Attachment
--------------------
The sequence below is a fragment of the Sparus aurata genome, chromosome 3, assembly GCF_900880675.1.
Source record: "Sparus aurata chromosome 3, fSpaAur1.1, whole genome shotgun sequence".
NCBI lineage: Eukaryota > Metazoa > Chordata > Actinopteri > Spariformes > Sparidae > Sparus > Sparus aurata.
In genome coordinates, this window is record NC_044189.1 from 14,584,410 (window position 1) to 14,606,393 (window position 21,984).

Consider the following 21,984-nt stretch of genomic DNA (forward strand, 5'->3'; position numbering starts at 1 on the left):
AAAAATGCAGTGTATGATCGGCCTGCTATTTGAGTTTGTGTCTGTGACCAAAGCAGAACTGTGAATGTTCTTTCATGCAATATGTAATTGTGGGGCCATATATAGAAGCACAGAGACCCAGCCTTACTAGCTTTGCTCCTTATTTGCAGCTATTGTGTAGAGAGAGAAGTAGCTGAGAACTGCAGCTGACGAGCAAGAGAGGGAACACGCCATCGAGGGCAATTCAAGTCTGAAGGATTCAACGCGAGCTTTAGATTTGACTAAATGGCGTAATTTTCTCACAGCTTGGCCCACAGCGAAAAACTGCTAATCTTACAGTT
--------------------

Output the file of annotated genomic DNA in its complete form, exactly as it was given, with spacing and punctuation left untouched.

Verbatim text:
The sequence below is a fragment of the Sparus aurata genome, chromosome 3, assembly GCF_900880675.1.
Source record: "Sparus aurata chromosome 3, fSpaAur1.1, whole genome shotgun sequence".
NCBI lineage: Eukaryota > Metazoa > Chordata > Actinopteri > Spariformes > Sparidae > Sparus > Sparus aurata.
In genome coordinates, this window is record NC_044189.1 from 14,584,410 (window position 1) to 14,606,393 (window position 21,984).

Consider the following 21,984-nt stretch of genomic DNA (forward strand, 5'->3'; position numbering starts at 1 on the left):
AAAAATGCAGTGTATGATCGGCCTGCTATTTGAGTTTGTGTCTGTGACCAAAGCAGAACTGTGAATGTTCTTTCATGCAATATGTAATTGTGGGGCCATATATAGAAGCACAGAGACCCAGCCTTACTAGCTTTGCTCCTTATTTGCAGCTATTGTGTAGAGAGAGAAGTAGCTGAGAACTGCAGCTGACGAGCAAGAGAGGGAACACGCCATCGAGGGCAATTCAAGTCTGAAGGATTCAACGCGAGCTTTAGATTTGACTAAATGGCGTAATTTTCTCACAGCTTGGCCCACAGCGAAAAACTGCTAATCTTACAGTT